In our Behind the Scenes series, CNN correspondents share their experiences in covering news and analyze the stories behind the events.
Barack Obama was conspicuously absent when his plane took off Thursday with a gaggle of reporters inside.
WASHINGTON (CNN) -- What seemed to be a routine evening waiting for Barack Obama aboard his campaign plane turned into anything but when the cabin doors closed and the passengers were informed the aircraft would be taking off immediately -- without the candidate.
The first sign something was amiss on the Thursday flight came when the pilot told those aboard -- about 25 members of the media, a smaller group of Obama staffers and only a handful of Secret Service agents -- that everyone was on board and that the plane would be departing for Obama's hometown of Chicago, Illinois, momentarily.
The press soon noticed there were far too few people aboard for a standard campaign flight. Something was different. It's fair to say that the term "everyone" was used a bit loosely -- especially when the presumptive nominee appeared to be missing.
As the plane taxied, communications director Robert Gibbs admitted that Obama was remaining behind because he "wasn't going to be back in D.C. for a while" and had "scheduled some meetings" before he left.
Obama staffers, including Gibbs and Linda Douglass, a newly appointed senior adviser and campaign spokeswoman, didn't ask the reporters on board if they'd prefer to wait on the runway in Washington until the meetings concluded. They were going to Chicago. Without Barack Obama.
"I'm not going to discuss what he's going to do tonight," Gibbs added before heading up to the front of the plane, moments before wheels up from Washington Dulles International Airport in Virginia.
It was just after 9 p.m. -- just about the time, it is now known, Obama was sitting down to meet with Hillary Clinton. Watch Gibbs discuss the meeting »
For 45 minutes before departure, however, Obama's staffers gave the impression that everyone was waiting because Obama would arrive shortly.
With the plane sitting on the tarmac, staffers shot the breeze with members of the press as if nothing was amiss, though they later admitted they knew all along Obama wasn't coming.
One campaign aide said he asked not to be told what was going on so that he "wouldn't have to lie."
Asked later in the evening why the press was kept waiting there if they knew Obama wasn't coming, Gibbs said he "had two phone calls to make."
Once airborne, a timid and slightly giggly Gibbs granted the confused and agitated press corps a meeting, one that any eyewitness would have easily labeled contentious and heated. Watch the riled press corps grill Gibbs »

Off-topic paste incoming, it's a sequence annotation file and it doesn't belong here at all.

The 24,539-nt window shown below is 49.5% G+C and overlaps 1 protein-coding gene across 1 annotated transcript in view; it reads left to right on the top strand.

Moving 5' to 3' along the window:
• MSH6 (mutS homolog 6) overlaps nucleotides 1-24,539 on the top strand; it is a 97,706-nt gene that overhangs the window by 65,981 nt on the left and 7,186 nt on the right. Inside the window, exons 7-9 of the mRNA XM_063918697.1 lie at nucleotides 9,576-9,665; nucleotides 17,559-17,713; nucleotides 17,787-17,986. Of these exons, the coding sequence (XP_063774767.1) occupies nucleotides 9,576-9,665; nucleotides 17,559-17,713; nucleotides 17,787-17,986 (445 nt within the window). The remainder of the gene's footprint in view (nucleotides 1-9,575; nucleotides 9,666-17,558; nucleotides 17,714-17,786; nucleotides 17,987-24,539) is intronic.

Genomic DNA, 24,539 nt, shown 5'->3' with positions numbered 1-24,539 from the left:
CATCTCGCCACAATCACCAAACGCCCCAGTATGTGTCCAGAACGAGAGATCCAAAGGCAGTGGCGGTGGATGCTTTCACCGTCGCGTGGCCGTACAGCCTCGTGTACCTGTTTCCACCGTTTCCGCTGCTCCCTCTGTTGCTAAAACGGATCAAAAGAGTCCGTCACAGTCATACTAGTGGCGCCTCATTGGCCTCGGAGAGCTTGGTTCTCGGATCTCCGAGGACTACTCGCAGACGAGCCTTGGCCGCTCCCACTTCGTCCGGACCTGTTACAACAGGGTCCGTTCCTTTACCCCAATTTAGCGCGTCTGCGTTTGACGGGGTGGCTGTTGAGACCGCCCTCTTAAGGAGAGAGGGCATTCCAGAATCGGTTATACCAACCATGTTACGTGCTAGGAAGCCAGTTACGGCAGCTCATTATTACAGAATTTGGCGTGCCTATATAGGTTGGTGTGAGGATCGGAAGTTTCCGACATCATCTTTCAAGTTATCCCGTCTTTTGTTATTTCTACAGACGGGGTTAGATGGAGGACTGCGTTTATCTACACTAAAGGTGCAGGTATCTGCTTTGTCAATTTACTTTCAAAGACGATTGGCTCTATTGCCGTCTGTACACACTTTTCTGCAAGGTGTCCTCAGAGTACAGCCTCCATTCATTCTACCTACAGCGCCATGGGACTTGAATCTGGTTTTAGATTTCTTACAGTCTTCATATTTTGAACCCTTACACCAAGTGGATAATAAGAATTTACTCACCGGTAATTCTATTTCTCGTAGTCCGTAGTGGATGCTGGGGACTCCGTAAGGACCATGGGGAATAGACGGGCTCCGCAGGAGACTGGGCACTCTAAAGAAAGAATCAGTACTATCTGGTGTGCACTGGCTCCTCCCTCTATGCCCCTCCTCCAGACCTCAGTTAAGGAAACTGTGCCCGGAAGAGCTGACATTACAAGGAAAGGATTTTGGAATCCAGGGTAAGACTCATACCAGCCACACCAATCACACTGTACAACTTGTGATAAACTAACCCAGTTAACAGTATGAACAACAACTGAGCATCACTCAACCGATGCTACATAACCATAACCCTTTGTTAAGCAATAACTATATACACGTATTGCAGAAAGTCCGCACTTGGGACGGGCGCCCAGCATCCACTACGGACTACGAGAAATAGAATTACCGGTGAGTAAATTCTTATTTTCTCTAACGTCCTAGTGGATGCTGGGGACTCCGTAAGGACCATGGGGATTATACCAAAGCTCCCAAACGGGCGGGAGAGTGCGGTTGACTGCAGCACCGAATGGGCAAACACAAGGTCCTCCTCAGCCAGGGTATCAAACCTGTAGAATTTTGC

Gibbs took on a barrage of questions, and, to his credit, listened to what he called the "anticipated grievances" from the press for almost 20 minutes.
"He's having a secret meeting tonight, and we're not going to see him until Monday" because of three scheduled "down days," one reporter began. "I'd like to say that's unacceptable. He's the -- "
"Presumptive Democratic nominee?" Gibbs finished, adding a giggle. "Yeah."
Questions centered largely on why the press was essentially held hostage with no candidate and no choice but to fly to Chicago on a chartered plane -- a flight many news organizations pay thousands of dollars to keep their journalists stationed on, ideally with the candidate.
"We're not paying however much this plane is to be here -- no offense -- with you," one reporter said to Gibbs as the largely newsless news conference wrapped up.
When pressed, Gibbs admitted he was responsible for how the situation was handled.
"It wasn't an attempt to deceive in any way," he said. "It was just private meetings."
For the duration of the one-hour and 25-minute flight, Douglass remained out of sight at the head of the plane, leaving Gibbs the sole person on the record for the evening.
It wasn't until the aircraft was on the ground in Chicago that Gibbs conceded his candidate met with former Democratic rival Hillary Clinton.
He delivered no details of any substance from the meeting but said the two talked about "bringing the campaigns together in unity." He also said the rendezvous did not happen at Clinton's Washington home. He declined to say where it did happen.
Meanwhile, in Washington, CNN reporters joined others searching for the Obama-Clinton meeting. Tom Foreman reported from outside Clinton's home shortly after 10 p.m. that "there seems to be a certain buzz of activity here right now."
But the real buzz was just finishing up about that time in Sen. Dianne Feinstein's living room, where Obama and Clinton had talked alone for about an hour.
Two hours after the plane touched down in Chicago, Gibbs finally confirmed Obama's whereabouts, in an e-mail to some reporters at 12:15 a.m. "In the air -- hasn't landed," was the extent of the message.
By that point, a number of television outlets had already made their way to Obama's house, about a half-hour from downtown Chicago, to begin a stakeout process that remained under way late Friday afternoon and, pending any unexpected appearance from the senator, was likely to continue until he heads out on the campaign trail again Monday morning.
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